Former CNN African journalist of the year, Peter Murimi, has dedicated his career to the social issues affecting African communities.

Over the past 15 years, his work has taken him to almost every country in Africa and has encompassed Female Genital Mutilation, poverty, HIV, human rights, climate change, water-borne diseases, urbanisation, and issues surrounding slum settlements.

Murimi’s latest documentary and feature debut, I am Samuel which recently screened at the Human Rights Watch Film Festival and had its UK premiere at this year’s BFI London Film Festival, offers an intimate portrait of young gay couple Samuel and Alex as they navigate their way in a country where homosexuality is criminalised. 

We spoke to Murimi to find out more about I am Samuel and what it’s been like releasing his debut feature film in the midst of a global pandemic...

Hi Peter, could you tell us a little more about who you are …

I am a filmmaker from Kenya. Basically, I am attracted to films about social issues, governance, and human rights.

Share a word or sentence that best describes you right now …

A passionate storyteller committed to putting the African narrative on the global stage.

What’s it been like releasing your latest documentary I am Samuel during the Coronavirus pandemic?

I have a friend who is in the same situation as me. We both released our first feature films and we’re calling ourselves the “Corona generation”. We were looking forward to getting feedback from audiences and showing the films to them, but it’s really strange. It’s the third festival that’s been virtual and it’s beautiful in a sense: it democratises the films. It makes them accessible to people who would not have the access to come to the theatre, so that’s a big bonus. But, a big minus is that immediate feedback when you’re sitting in the theatre. You can’t see when people laugh or cry or when they’re bored because everyone’s sitting in their living rooms. You have no idea if they love or hate it. Some people come to social media to engage with us, but in a sense, it’s like shooting blind and that is a bit frustrating.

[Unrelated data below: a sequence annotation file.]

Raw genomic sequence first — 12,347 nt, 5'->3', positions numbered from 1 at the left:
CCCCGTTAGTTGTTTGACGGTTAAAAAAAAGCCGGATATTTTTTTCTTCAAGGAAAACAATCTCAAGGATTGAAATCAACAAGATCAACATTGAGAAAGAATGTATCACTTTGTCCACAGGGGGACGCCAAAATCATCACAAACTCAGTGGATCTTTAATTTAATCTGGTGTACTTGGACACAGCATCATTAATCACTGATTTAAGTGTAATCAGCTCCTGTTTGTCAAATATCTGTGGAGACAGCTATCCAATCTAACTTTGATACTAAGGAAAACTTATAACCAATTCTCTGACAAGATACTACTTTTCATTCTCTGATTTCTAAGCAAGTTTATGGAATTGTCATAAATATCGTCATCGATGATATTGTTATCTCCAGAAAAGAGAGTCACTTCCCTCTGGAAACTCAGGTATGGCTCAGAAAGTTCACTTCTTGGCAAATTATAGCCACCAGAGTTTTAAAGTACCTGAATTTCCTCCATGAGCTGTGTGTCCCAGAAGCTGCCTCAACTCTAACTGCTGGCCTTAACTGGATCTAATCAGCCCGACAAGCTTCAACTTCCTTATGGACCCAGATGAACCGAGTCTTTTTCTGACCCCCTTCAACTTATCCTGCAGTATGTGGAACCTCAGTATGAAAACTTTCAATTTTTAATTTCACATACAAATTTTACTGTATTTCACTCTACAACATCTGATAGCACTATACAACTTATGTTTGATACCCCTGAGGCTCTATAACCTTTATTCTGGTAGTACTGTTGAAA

You’ve made many documentaries before I am Samuel – in fact your first major win was back in 2004 when you were awarded CNN Africa Journalist of the Year for your documentary, Walk to Womanhood. How do you decide what issue you’re next going to explore in a documentary?

There’s this African saying – maybe also in English, “Sometimes the story picks you,  you don’t always pick it”. I don’t constantly decide the next issue. For example, Walk to Womanhood was based in my village, it was things I could see happening and I just had to pick the camera up. I didn’t have to look for it; it was in front of me. It’s the same with the issues of LGBTQ+ identity I explore in I am Samuel. My very close friend was struggling with his family when he was coming out. It wasn’t planned, it just happened accidentally.

I Am Samuel

I am Samuel explores the love between two men – Samuel, who grew up on a farm in the Kenyan countryside where tradition is valued above all else, and Alex, who he meets in Nairobi. Why was it important for you to tell Samuel and Alex’s story?